Wednesday, April 6, 2016

Deity Compound Pedals: Tested by Trish Bromley

Assumptions. They make an ass out of you and me. Under the assumption that plastic pedals aren't durable, and offer little grip, I've always ridden metal pedals. Deity’s Compound pedals changed that. With a nylon composite body and cro-mo pins, they've proven durable, lightweight, and budget friendly.

My intention was to put them on my dirt jump bike. Ridden mainly indoors, and at relatively smooth pump tracks and dirt jumps, the pedals offered comparable traction to my previous metal pedals. At 339 grams (11.95 ounces) this pedal keeps the build light.

On my slope bike, I was impressed with their durability in all conditions. These pedals kept me sure-footed and confident - even across slimy roots. I did notice my skate shoes dance on the pedals through the end of summer brake bumps. As a result, I did switch them out for the Bladerunner from my DH bike, but I’m looking forward to trying the Compounds again this summer while in 5.10’s.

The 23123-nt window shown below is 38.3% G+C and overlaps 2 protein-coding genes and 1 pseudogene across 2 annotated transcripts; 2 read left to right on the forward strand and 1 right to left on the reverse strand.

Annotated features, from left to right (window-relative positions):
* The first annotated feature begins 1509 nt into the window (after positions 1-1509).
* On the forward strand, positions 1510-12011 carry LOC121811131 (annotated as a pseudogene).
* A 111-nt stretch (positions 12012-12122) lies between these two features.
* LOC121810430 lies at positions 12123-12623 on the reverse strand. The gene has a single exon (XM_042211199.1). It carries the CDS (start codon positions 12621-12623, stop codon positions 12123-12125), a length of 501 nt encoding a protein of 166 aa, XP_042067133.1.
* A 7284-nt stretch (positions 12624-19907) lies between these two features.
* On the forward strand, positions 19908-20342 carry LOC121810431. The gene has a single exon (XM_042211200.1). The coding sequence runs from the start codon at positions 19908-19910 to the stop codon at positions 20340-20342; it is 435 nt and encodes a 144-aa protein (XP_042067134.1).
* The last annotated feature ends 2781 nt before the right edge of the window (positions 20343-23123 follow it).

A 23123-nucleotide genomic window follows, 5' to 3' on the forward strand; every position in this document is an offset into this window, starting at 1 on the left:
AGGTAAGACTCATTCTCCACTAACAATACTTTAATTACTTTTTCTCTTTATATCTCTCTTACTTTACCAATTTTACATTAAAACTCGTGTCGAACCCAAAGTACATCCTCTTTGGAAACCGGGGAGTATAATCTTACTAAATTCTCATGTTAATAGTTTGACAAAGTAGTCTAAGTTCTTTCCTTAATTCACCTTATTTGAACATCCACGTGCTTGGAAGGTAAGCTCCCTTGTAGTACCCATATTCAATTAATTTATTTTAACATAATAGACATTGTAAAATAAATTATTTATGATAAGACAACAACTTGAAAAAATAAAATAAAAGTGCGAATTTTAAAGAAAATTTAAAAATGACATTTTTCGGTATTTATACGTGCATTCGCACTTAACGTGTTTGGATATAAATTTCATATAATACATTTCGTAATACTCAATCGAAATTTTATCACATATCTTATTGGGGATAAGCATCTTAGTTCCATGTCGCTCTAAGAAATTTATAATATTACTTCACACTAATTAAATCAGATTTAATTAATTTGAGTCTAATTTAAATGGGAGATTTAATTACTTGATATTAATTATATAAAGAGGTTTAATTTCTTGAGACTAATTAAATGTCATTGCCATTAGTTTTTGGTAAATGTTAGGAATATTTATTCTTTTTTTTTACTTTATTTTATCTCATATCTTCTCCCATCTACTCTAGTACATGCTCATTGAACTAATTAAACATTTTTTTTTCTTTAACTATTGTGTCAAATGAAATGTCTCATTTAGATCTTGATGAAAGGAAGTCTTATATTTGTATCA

The pedals wore well outdoors. Blemishes blended in, as the colour is not just a superficial paint/ anodized coating. They’re offered in black, green, red, light blue, white, and purple,

Finally, the Compounds ended up on a BMX. The pedals took that beating well. Offering more traction than the stock plastic pedals, the Compounds were a welcome change. I'm far from smooth on a BMX, but through countless cases, and clunking around skate parks, they stayed strong. They’re advertised as rebuildable, but in the year I've been riding them, I've had to do nothing more than grease the threads when changing bikes. The replaceable pins stayed tight, and the two inner plastic pins showed little signs of wear.

Deity’s Compounds are listed online around $65CAD and can be found in the Boiler Room at Joyride150. They’re a great purchase for someone who’s looking for a lightweight, budget friendly flat pedal.

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